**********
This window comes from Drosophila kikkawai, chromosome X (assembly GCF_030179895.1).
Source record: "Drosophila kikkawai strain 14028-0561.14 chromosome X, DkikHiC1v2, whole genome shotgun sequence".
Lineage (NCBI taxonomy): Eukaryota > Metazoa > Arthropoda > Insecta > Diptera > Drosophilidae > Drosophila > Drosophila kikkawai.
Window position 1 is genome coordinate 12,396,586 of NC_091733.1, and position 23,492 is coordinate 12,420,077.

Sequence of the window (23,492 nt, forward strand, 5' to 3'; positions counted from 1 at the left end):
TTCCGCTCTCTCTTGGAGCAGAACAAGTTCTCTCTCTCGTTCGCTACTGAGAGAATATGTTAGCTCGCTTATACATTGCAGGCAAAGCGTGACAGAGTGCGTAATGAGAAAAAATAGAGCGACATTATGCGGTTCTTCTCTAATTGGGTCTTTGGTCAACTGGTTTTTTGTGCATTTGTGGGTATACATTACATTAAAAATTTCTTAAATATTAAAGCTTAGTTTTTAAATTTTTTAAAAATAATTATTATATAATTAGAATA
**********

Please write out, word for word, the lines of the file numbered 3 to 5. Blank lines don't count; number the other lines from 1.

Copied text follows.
Lineage (NCBI taxonomy): Eukaryota > Metazoa > Arthropoda > Insecta > Diptera > Drosophilidae > Drosophila > Drosophila kikkawai.
Window position 1 is genome coordinate 12,396,586 of NC_091733.1, and position 23,492 is coordinate 12,420,077.

Sequence of the window (23,492 nt, forward strand, 5' to 3'; positions counted from 1 at the left end):